In early August 2020, the whole world watched thousands of Belarusians march the streets of Minsk to protest against the forged presidency of Alexander Lukashenko. The mass movement started in the run-up to the 2020 presidential election held on Sunday, 9th August.
Belarus, a country ruled by one man for the past 26 years, has finally spoken. The hope for a fair, just, and democratic society has motivated Belarusian people to break the long-term silence and fight for freedom. During the first days of the protests, state police used light grenades and rubber bullets to disperse the protesters. After the violent crackdown, thousands of citizens were detained and hundreds brutally tortured. Yet on 12th August, Belarusian women took over the streets. Carrying white flowers – a symbol of peace – they urged to stop the bloodshed. In the following days, women all over Belarus joined the peaceful protests, creating chains of solidarity.
Today, more than three months after the forged election, the demonstrations against Lukashenko’s regime continue. Every Sunday, groupings of women march the streets of Belarus. Moreover, self-organised groups of Belarusians of all ages gather on the main squares and streets across the country, underlining their position that stands in opposition to Lukashenko’s dictatorship.
After the brutal crackdown, which happened at the beginning of the revolution, people had to find new creative ways of resistance in order to avoid a direct confrontation with the police.
The exhibition Belarus // Art of Resistance created by Lena Davidovich, Tasha Arlova, and Hanna Adzinets, features posters, murals, street installations, prison drawings, and performances of more than 60 Belarusian artists documented the formation of a new Belarusian society. As told by the initiators, the collection of works is not a usual art exhibition. It is a manifesto, a wakeup call. It attempts to break the ignorance, raise awareness and build solidarity with the rest of the world.
In a conversation conducted by Patrycja Rozwora for Contemporary Lynx, Tasha Arlova, one of the three initiators and curators, spoke about the urgency to share the stories of the brave Belarusian people with an international audience.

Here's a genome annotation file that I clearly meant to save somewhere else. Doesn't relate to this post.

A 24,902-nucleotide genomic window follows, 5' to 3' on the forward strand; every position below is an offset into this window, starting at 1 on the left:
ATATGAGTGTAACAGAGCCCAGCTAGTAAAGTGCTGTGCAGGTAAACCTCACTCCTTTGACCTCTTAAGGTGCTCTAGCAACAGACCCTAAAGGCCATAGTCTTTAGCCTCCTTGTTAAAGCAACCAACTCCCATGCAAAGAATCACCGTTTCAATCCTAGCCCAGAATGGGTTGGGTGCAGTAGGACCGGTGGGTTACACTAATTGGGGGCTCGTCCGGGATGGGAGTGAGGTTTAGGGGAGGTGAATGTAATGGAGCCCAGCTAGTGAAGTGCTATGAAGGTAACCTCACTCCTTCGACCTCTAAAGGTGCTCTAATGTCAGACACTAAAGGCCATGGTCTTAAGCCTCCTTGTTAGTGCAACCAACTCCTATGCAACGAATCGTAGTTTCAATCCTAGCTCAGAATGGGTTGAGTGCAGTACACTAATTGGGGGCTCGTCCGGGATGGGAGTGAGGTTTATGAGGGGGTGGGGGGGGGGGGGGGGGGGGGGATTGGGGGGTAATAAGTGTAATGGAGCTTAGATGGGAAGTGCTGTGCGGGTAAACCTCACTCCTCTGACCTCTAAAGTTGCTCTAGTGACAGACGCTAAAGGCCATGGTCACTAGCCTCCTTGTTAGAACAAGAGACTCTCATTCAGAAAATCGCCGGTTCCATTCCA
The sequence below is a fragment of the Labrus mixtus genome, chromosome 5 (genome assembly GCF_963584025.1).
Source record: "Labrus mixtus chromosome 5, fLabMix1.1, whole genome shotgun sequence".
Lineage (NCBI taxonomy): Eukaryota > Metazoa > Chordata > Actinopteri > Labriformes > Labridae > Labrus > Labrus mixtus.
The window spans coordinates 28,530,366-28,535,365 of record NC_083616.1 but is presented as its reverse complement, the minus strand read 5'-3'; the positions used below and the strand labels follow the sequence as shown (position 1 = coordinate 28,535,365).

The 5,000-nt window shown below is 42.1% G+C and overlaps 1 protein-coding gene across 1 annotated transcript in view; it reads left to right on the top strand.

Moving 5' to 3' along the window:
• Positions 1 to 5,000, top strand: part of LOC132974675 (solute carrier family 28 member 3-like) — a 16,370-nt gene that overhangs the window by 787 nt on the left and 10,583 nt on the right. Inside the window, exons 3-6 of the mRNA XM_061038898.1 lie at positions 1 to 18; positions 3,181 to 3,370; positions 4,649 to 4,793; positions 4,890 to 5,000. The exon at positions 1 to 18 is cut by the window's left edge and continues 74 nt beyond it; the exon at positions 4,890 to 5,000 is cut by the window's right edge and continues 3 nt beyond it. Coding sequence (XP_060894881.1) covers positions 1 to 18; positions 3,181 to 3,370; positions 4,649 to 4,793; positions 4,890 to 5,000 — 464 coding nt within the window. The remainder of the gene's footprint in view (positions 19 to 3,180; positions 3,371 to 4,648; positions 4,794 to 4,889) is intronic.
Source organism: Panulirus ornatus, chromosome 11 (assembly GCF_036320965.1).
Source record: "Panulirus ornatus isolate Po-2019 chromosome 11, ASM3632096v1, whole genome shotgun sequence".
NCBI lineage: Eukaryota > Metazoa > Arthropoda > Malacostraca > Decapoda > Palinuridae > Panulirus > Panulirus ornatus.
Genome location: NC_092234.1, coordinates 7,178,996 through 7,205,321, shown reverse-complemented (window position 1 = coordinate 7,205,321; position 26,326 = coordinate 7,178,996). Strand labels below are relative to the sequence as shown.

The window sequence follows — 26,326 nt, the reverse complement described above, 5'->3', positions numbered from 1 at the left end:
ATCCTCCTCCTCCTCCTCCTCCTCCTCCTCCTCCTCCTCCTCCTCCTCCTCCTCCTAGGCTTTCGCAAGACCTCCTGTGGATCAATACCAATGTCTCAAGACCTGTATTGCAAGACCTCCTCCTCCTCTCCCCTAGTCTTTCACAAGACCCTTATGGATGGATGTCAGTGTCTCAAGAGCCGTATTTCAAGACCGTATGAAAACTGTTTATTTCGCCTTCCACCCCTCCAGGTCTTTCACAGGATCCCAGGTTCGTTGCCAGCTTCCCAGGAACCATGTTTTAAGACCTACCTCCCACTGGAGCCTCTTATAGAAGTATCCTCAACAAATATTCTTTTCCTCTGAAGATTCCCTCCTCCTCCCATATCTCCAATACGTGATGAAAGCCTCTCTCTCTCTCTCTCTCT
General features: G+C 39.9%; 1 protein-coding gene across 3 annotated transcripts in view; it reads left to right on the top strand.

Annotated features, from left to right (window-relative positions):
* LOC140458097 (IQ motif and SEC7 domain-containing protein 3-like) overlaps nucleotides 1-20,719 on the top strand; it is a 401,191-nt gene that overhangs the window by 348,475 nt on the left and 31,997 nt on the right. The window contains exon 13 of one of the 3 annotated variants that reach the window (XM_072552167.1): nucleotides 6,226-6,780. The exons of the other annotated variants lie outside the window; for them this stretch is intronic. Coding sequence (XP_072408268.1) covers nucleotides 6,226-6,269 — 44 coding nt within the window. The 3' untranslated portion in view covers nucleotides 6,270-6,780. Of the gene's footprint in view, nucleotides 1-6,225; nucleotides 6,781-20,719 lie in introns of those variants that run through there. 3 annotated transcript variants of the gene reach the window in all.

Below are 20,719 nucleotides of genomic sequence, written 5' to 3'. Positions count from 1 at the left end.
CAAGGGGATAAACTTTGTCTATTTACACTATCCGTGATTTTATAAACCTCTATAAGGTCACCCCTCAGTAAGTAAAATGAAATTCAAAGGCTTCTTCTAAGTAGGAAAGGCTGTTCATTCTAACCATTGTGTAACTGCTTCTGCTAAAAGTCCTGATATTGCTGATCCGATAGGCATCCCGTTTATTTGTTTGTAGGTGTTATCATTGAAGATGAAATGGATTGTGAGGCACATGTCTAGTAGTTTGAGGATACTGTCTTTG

Patrycja Rozwora: Tasha, from what I know you are living and working in the Netherlands. Yet at the beginning of August, you travelled back to Minsk. Can you tell a little more about your decision to go back home at that moment?
Tasha Arlova: Past summer was an exhausting time for me. I constantly followed the news about Belarus, observed the growing tension and predictions as the election approached. Before that summer, Belarusian people did not protest much. Now they are so creative and brave – it is clearly a big change for the society. I had doubts about going. Many of us had a gut feeling that after the election, government will exercise violence and suppression. But still, it was an exciting moment, a historical moment. I stayed in Minsk with my friends where the protests were most active.
PR: How did the idea to create the exhibition Belarus // Art of Resistance come through?
TA: I think the idea to make an exhibition was in the air for a long time. From the beginning of the unrest, the artistic side of the protests and actions were very convincing. However, being here in the Netherlands, I felt a lack of understanding and involvement from the Dutch public, it felt so far away.
I met the artist Lena Davidovich at a solidarity protest in the Netherlands. We had a similar vision on art, and how it can involve more people and show a more personal side of the Belarusian story. We started looking for places, and in a very short time, we found the perfect venue to show the protest art.
In the recent months, the Belarusians in the Netherlands have united. Short after I met Lena, the activist Hanna Adzinets joined our team, and the artist Daria Akhrameika helped us with the exhibition design. Thanks to a big group of volunteers, the show was conceived in a very short period of time.
PR: All of the artists featured in the exhibition are Belarusians. Some of them work in the Netherlands but most of them create from Belarus. Why was it important to you to show the art of resistance in the Western context?
TA: We do live here, in the Netherlands, therefore we need to act from here. We want to bring attention to the ongoing unrest and crisis in Belarus. Since the beginning of the protests, the reactions of the EU were quite slow. Additionally, the Dutch were rather distant to what was going on, as if it was happening far away.
Together with Lena and Hanna, we wanted to create a space where we could talk about the situation, where the audience could engage, spend time with the new knowledge, hear personal stories and the real voices of Belarusians. The idea was that after seeing the show, people would not be distant or ignorant anymore.